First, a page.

Weekly jobless claims post lowest reading since September 2022


Labor strength has persisted despite attempts by the Federal Reserve to slow the economy, and the jobs market in particular, through a series of interest rate hikes. Central bank policymakers have linked the supply-demand mismatch between companies and the available labor pool as an ingredient that had sent inflation to its highest level in more than 40 years.

Along with the drop in weekly claims came an unexpected decline of 26,000 in continuing claims, which run a week behind. The total for continuing claims hit 1.806 million, below the FactSet estimate for 1.83 million.

“Employers may be adding fewer workers monthly, but they are holding onto the ones they have and paying higher wages given the competitive labor market,” said Robert Frick, corporate economist at Navy Federal Credit Union.

In other economic news Thursday, the Philadelphia Fed reported that its manufacturing index registered a reading of -10.6 for January, representing the difference between companies reporting growth against contraction. While the number marked an increase from the -12.8 posted in December, it was still below the Dow Jones estimate of -7.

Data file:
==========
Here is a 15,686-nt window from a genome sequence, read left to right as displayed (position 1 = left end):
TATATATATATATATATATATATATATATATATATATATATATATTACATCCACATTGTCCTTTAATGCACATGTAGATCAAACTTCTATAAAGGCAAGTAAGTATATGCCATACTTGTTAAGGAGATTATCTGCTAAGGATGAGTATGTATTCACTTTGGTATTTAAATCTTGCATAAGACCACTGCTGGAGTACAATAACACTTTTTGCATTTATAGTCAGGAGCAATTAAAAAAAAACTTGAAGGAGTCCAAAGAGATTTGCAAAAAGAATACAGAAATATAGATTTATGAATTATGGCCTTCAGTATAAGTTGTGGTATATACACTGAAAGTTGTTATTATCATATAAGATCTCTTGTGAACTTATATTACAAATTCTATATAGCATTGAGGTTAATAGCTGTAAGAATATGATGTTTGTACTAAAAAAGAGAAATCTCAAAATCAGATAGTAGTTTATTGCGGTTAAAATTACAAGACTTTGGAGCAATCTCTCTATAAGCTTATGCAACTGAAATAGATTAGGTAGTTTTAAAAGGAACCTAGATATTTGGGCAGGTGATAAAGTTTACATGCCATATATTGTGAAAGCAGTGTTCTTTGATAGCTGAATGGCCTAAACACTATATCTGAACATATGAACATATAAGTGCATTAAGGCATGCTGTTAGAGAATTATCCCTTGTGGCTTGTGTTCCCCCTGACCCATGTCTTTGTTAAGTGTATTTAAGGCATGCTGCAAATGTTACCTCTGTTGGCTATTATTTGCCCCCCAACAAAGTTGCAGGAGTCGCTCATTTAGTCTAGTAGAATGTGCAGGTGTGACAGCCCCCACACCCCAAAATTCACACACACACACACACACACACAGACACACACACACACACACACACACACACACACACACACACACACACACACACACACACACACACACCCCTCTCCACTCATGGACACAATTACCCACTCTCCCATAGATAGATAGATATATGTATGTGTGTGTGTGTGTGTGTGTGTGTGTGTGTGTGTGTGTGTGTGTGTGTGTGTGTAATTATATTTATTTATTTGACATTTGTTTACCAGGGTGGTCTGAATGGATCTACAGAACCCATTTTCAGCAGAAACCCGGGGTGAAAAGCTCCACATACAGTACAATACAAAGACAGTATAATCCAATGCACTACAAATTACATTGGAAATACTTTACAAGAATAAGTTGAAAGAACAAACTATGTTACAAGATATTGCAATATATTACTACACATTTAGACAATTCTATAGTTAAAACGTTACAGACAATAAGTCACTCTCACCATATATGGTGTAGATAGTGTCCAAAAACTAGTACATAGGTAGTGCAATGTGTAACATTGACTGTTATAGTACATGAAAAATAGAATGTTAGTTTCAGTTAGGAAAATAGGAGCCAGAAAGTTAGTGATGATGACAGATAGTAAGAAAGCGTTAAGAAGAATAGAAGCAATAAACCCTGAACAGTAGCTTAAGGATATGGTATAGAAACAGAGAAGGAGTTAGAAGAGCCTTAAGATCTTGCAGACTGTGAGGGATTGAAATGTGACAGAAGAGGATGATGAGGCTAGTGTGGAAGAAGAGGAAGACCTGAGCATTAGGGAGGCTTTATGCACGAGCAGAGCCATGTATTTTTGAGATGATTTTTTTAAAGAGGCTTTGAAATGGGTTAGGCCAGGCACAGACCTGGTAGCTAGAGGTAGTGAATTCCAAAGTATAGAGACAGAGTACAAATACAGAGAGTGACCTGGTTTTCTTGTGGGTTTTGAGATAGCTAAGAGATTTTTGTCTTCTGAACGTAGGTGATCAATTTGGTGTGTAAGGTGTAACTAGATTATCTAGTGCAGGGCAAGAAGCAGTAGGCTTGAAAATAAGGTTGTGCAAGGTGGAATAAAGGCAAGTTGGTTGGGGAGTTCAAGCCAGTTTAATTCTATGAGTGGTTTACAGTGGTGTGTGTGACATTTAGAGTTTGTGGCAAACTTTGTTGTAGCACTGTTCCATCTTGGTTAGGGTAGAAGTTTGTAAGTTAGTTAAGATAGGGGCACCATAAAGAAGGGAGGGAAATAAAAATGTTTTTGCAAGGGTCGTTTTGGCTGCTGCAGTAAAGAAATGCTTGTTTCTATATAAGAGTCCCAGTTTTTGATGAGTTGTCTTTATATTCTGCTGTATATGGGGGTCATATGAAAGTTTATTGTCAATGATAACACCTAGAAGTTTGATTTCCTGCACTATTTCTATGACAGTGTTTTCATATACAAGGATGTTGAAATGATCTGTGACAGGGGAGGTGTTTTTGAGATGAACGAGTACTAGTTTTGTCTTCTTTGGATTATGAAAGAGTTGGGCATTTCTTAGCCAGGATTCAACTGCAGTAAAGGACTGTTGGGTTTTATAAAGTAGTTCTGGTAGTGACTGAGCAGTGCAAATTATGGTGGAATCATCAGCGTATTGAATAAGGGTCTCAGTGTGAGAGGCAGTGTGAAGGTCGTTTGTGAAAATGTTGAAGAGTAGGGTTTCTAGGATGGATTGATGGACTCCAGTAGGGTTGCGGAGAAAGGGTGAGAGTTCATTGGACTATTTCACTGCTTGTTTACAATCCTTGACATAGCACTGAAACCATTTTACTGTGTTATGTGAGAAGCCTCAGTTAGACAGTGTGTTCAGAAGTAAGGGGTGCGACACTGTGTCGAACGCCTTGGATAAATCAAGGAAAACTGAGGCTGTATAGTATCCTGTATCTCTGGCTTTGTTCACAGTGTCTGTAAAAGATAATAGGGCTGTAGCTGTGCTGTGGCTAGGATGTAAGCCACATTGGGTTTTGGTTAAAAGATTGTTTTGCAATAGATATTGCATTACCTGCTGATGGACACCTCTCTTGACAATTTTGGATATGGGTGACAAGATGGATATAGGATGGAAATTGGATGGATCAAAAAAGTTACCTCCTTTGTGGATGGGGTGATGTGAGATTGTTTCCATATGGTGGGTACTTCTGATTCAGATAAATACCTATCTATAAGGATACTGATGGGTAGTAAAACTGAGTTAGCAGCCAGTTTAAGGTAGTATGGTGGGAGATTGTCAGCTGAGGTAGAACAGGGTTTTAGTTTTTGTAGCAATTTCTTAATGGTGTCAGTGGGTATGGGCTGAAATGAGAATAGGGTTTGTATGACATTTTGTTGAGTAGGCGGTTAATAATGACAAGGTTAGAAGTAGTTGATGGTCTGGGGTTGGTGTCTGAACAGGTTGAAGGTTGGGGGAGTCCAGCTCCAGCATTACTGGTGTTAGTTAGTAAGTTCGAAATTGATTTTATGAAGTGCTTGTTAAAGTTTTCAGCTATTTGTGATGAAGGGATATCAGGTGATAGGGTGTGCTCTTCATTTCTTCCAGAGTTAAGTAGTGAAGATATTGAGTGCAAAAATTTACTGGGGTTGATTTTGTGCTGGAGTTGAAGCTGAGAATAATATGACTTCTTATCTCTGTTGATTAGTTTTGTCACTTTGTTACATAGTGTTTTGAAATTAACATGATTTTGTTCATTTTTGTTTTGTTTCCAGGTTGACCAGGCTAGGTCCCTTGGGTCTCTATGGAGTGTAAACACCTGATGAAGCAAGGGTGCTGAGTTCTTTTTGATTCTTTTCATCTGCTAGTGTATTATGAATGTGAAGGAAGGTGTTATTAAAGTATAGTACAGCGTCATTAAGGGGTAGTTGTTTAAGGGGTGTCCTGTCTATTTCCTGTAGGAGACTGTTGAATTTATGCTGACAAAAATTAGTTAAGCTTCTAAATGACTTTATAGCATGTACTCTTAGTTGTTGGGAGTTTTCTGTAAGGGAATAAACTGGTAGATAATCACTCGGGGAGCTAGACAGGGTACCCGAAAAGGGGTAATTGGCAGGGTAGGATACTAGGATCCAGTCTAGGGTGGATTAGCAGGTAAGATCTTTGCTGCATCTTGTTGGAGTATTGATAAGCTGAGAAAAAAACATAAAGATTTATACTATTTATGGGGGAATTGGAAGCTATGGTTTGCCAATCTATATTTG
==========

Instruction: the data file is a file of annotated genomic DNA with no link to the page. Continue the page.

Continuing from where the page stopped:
The Philadelphia Fed gauge showed a decline in unfilled orders, delivery times and inventories. The employment index improved somewhat but was still negative at -1.8 while the prices paid and received measures both eased from December.

A third report Thursday showed some optimism for housing: Building permits totaled 1.495 million, a monthly increase of 1.9% and a bit above the 1.48 million estimate, according to the Commerce Department. However, housing starts totaled 1.46 million, a 4.3% monthly decline but better than the 1.43 million estimate.

The reports come a day after the Fed, in its periodic summary of economic conditions, reported mostly stagnant activity since late November.

According to the central bank’s Beige Book report, the economy broadly showed “little or no change in economic activity” during the period.

On employment, the report did note signs of a “cooling labor market,” with lower wage pressures. On housing, it said high interest rates were limiting activity, though the prospects of future easing from the Fed were raising hopes that the pace could accelerate.

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